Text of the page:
SM 11 – Apr 12
The grounds of Luton Hoo were originally laid out by ‘Capability’ Brown c1770, for John Stuart, the 3rd Earl of Bute, who was Prime Minister for a short period from 1762-63. In 1903, Sir Julius Wernher – who made his fortune from the Kimberley diamond mines of South Africa [i] – bought the estate, and made many alterations and additions to the house and grounds.
One of the contractors engaged on this project was James 3 – although it is not easy to be positive about the provenance of some of the formal features. There is a ‘Luton Tub’ listed in the firm’s Garden Ornament Catalogue, and the balustraded wall and sundial patio on the terraces at the back of the house look to be very much in their style, although the sundial itself is a replacement. Similarly, the round basin of the fountain is almost certainly their work, and the rock base of the fountain itself (Fig 1) is reminiscent of the fountain at Wotton Park. The putti supporting and topping the bowl also look as if they came from the Pulham manufactory, but could possibly be replacements of some Pulham originals.
Fig 2 – The stream, with its rocky banks, and rockwork and steps in the background
Fig 3 – The stream and Pulhamite bridge
Moving down the garden, away from the parterre, the path curves down to the rock garden, which is known to have been constructed by the Pulhams in 1909-10.[ii] As one can see from Fig 2, it sits in the bottom of a pretty dell, along a pretty rock-lined stream, with islands and rocky ‘cliffs’ and rustic steps that lead off over the far bank. This is a mixture of artificial and natural stone, which is quite different to the totally Pulhamite garden at Buckingham Palace that was built some seven years previously. This may have been the reflection of a trend in rock garden styles over the intervening period, but is more likely to have been due to the ready availability of natural stone in this area at that time.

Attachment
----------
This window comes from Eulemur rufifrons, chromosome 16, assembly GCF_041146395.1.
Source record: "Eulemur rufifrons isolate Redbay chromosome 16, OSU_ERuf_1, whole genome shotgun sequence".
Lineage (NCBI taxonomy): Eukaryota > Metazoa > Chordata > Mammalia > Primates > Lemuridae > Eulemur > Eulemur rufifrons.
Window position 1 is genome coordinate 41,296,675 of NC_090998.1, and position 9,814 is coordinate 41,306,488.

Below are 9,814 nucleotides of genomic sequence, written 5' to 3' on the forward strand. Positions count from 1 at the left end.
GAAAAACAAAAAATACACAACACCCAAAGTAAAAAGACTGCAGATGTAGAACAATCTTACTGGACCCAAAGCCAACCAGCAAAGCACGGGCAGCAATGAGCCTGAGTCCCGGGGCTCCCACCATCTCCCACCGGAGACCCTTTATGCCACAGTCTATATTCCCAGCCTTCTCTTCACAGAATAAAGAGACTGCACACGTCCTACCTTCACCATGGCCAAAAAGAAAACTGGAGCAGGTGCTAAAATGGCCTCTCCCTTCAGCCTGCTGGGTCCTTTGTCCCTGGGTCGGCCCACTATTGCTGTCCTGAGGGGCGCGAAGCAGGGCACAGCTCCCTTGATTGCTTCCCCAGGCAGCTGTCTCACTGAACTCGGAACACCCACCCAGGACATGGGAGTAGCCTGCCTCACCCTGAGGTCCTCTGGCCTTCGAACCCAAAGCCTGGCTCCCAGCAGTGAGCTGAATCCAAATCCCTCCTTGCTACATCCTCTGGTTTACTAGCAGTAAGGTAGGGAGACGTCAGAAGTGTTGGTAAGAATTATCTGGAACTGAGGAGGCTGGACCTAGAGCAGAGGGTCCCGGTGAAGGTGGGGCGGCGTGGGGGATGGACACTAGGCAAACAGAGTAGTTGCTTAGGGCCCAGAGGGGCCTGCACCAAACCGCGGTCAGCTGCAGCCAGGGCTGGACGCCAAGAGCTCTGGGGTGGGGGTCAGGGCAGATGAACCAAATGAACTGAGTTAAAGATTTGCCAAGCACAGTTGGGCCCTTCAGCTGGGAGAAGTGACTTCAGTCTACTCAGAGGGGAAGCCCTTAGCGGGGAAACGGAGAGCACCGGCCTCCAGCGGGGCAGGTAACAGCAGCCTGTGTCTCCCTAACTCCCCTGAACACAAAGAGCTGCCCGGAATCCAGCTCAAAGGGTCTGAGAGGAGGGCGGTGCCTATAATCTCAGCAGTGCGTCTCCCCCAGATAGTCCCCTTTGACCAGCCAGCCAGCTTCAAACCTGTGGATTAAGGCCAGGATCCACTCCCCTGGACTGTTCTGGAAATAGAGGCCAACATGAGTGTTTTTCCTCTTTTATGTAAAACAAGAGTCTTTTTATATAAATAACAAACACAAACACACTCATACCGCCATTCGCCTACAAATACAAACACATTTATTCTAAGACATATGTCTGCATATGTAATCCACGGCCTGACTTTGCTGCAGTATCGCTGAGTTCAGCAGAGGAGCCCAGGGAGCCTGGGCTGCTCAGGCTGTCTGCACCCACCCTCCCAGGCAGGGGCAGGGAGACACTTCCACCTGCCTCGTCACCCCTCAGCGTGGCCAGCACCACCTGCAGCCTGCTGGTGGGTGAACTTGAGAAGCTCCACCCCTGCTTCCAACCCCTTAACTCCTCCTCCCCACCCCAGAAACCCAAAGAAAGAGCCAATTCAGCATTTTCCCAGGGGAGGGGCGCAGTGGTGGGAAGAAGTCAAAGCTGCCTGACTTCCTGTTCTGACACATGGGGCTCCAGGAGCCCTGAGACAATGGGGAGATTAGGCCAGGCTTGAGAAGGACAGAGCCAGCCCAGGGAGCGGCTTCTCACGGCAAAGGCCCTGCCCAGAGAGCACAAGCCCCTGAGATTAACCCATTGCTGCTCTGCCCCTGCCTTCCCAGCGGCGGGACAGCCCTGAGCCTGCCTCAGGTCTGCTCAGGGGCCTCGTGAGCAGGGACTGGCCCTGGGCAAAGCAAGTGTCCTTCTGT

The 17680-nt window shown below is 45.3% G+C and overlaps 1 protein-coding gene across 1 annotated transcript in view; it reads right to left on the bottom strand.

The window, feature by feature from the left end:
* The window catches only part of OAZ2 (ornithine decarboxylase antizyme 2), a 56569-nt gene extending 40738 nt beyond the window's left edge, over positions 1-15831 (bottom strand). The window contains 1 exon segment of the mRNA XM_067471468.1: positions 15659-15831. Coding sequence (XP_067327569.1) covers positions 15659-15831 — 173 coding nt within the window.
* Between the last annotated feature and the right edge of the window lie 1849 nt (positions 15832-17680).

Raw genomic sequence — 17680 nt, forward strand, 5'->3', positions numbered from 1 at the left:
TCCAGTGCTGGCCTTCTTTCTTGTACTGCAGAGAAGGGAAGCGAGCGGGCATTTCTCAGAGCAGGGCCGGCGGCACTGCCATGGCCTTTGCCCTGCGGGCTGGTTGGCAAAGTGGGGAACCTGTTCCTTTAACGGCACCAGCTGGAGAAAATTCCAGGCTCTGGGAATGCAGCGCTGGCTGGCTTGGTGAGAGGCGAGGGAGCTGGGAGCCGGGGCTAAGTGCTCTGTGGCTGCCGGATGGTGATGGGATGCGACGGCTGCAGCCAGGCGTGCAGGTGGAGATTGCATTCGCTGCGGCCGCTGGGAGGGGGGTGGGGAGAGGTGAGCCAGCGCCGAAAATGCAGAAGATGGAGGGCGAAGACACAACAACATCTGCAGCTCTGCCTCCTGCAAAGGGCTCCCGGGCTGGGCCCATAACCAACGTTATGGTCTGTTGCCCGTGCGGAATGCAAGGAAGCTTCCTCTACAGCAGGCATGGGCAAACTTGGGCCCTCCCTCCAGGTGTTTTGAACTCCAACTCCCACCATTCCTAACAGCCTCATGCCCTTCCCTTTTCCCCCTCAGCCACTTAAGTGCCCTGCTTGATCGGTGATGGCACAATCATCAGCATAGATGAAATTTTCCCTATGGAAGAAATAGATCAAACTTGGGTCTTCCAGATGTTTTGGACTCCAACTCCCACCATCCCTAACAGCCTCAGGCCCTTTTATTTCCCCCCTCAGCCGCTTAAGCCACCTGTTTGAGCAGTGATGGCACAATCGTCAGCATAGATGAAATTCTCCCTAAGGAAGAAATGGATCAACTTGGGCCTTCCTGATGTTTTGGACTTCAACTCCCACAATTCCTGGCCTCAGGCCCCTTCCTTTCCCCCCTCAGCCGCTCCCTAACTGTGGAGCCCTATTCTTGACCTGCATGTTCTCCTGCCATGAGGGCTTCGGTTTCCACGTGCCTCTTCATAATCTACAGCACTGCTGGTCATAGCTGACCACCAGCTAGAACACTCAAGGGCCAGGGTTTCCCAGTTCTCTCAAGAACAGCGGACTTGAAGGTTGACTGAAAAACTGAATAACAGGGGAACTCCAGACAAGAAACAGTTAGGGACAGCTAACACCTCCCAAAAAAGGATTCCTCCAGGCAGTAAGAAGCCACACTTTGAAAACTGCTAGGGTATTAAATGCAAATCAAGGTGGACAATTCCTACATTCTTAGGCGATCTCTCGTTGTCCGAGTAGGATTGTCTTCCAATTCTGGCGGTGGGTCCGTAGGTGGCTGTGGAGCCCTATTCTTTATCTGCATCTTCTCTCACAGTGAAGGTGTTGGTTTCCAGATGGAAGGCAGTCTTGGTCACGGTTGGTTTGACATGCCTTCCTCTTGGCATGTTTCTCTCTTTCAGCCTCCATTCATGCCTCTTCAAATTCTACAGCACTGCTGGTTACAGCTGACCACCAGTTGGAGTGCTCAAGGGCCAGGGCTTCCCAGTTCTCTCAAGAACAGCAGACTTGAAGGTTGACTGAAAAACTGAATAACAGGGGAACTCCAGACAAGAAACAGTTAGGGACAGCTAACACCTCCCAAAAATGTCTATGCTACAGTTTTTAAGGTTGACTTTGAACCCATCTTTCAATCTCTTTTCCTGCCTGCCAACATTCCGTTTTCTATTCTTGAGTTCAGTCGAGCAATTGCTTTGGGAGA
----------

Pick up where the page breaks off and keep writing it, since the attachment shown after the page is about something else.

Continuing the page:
Fig 3 shows the bridge that crosses the stream, which is in a rustic style very similar to the two at Buckingham Palace. The path by the side of the stream leads up the steps to a stone archway, shown in Fig 4, and, although one can hardly say that it looks ‘natural to the place’, it is certainly one of the more solid and sturdy examples of similar archways that can be found in other Pulham gardens.
Fig 4 – The stone archway at Luton Hoo
Returning along the side of the stream, and past the bridge, a flight of steps leads to a massive grotto, shown in Fig 5. It is built on a grand scale, with some ‘mushroom seats’ around the base, although it is not quite as large as the ones at Waddesdon Manor, described and pictured in Rock Landscapes – The Pulham Legacy. Opposite here is another large grotto – Fig 6 – this time housing a waterfall that feeds the stream. The rocks have been stratified very carefully, although the prevalence of natural stone renders them rather less ‘naturalistic’ than a totally Pulhamite construction.
Fig 5 – The large grotto, with seats for the weary
This is consequently a very interesting example of a late-Edwardian Pulham garden that contains several if their ‘trademark’ features, ranging from the rustic, picturesque dell – with its winding stream and islands – to the large arch and grand grottoes. There is also the fountain on the lower terrace, and other ornamental features – such as the sundial and vases on the upper terrace etc – but some of these may be replacements or sourced elsewhere/
The Luton Hoo Estate is now the home of the Luton Hoo Hotel, Golf and Spa – and a very impressive place it is, too.
[ii] Diary of the foreman Pulham ‘Rock Builder’ irresponsible for its construction